Dubai: Thanks to an outpouring of support from Gulf News readers a baby girl diagnosed with a rare type of eye cancer has received life-saving surgery in the United Kingdom.
Afra Ebrahim, a one-year-old baby girl, was diagnosed with leukocoria (white pupil) in her left eye when she was eight months old. Doctors at Tawaam Hospital in Al Ain then diagnosed her with retinoblastoma, a rapidly developing cancer.
Afra’s mother told how she spotted her daughter’s extremely rare cancer after her eye began to glow.
Umm Afra told Gulf News that she started to notice tears in Afra’s eyes when she was only eight months old, although she was not crying. She added her eyes reflected a kind of light in the dark. Her left eye began to look shiny, due to a tumour called a retinoblastoma.
Umm Afra noticed the shine in her baby’s eye when Afra turned her head at an angle, unaware that she was looking at a potentially deadly disease.
Afra’s parents, who both work for Sharjah Police, have been fighting their daughter’s illness ever since. They had hoped to save her eye but doctors said the eye should be removed, otherwise the cancer could spread to her brain.
Two months ago Gulf News published Afra’s parents’ plea for financial help in order to send their daughter for treatment in a specialised hospital in UK.
Umm Afra, who had no money to treat her baby, was advised to visit Tawam Hospital’s oncology department to seek medication.
Afra’s doctor Stefan Scholtz, consultant, Ophthalmology Division at Tawaam Hospital, recommended Moorfields Eye Hospital in London to treat Afra.
After highlighting the plea of baby Afra’s parents, Shaikha Manal Bint Mohammad Bin Rashid Al Maktoum, President of Dubai Women’s Establishment and Gulf News readers helped baby Afra to get treatment in the UK.
Afra travelled with her mother and father to the UK in mid-July.
“I sobbed my heart out when they told us that my baby was suffering from a rare cancer,’ said Umm Afra. “Doctors said we were very lucky to spot it.”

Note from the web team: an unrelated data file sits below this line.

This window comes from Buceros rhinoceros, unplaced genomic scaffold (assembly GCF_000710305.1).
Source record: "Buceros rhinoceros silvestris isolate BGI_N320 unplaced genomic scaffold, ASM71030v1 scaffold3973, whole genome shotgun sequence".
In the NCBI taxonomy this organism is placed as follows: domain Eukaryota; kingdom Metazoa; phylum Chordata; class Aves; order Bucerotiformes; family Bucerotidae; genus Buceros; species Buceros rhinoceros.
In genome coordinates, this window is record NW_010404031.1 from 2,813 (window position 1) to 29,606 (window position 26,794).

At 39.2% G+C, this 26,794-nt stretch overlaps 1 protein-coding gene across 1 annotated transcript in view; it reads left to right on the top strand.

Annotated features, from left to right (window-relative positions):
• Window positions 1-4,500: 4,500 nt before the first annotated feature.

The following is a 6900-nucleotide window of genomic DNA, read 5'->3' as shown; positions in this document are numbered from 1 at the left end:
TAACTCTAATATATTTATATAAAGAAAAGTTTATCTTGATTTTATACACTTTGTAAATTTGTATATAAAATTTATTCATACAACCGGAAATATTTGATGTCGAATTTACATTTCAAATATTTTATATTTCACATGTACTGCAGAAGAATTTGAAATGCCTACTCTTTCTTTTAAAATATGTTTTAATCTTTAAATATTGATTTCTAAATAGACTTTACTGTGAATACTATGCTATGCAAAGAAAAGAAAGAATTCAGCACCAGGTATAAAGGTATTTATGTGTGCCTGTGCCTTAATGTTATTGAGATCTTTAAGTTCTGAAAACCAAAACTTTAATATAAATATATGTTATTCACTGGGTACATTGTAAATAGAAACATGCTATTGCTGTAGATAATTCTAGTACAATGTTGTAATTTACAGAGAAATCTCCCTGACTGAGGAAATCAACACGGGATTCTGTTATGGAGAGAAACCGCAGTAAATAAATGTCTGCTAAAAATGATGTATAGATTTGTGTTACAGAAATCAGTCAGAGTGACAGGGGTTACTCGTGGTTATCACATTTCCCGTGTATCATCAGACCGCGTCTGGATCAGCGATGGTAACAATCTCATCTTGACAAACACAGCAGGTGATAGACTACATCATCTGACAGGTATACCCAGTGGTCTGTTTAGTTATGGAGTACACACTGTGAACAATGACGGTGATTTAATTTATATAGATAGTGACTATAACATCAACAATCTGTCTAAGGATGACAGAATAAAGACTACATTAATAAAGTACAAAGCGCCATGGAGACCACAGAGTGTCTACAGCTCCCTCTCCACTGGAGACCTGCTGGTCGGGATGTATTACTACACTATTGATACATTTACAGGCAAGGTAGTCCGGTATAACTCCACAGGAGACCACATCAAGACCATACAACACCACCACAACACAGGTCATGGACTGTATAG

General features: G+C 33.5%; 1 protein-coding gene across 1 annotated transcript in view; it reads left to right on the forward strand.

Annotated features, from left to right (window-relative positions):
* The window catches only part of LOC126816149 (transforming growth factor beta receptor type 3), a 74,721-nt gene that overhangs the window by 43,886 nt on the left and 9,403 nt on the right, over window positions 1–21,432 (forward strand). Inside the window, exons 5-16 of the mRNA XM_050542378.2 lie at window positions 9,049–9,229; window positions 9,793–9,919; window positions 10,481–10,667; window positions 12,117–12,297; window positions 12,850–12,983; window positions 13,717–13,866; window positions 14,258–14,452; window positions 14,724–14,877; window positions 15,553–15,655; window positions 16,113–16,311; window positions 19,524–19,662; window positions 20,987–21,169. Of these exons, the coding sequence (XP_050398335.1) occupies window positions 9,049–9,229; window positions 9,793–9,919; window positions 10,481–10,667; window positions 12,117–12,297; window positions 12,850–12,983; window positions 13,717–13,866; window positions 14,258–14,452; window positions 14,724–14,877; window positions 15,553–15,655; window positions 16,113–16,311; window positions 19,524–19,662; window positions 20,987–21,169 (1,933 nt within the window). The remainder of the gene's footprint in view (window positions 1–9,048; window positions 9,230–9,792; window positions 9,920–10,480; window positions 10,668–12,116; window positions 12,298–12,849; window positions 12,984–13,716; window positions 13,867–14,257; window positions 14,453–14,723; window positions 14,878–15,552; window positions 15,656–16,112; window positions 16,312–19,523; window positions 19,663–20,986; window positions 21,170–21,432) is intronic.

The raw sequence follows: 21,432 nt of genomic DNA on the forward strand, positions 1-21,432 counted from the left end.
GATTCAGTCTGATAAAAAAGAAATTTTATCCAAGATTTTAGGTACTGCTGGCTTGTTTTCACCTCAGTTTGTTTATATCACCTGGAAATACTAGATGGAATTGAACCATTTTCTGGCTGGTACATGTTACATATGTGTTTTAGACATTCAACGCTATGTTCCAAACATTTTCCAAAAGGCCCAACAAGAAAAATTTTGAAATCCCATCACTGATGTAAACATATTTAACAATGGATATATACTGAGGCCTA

The baby underwent the operation at London’s Moorfields Eye Hospital late last month. It was carried out by Dr Mandeep Sagoo, Consultant Ophthalmic Surgeon and Dr Andrew Hamon Presland.
Dr Sagoo said it was too late to save Afra’s left eye so it was removed so the tumour would not spread into her brain and her other eye.
He said retinoblastoma is easily treated if caught early, failing to remove the eye in time can cause it to spread down the optic nerve.
The doctor added as Afra’s cancer was retained within her eye, she didn’t have to undergo any follow-up treatment such as chemotherapy.
He said that Afra will be given an artificial eye and as she gets older and her eye socket expands she will need several replacements for her artificial eye.
Afra’s artificial eye will be fitted so that the nerve endings can be attached to it. It’s a small porous ball with a shell fitted on top of, like a big contact lens, he added.
“It seemed difficult and it was tough making the decision to take out our daughter’s eye, but it meant the cancer would be totally gone. Doctors told us that the artificial eye will be very realistic and they will make it look as good as possible for Afra,” Afra’s father said.
According to doctors, retinoblastoma generally develops in children under the age of five, however, some are born with it.
It develops in the cells of the retina, the light-sensitive lining of the eye.
Symptoms of retinoblastoma can include an abnormal appearance of the pupil, which tends to reflect light as a white reflex.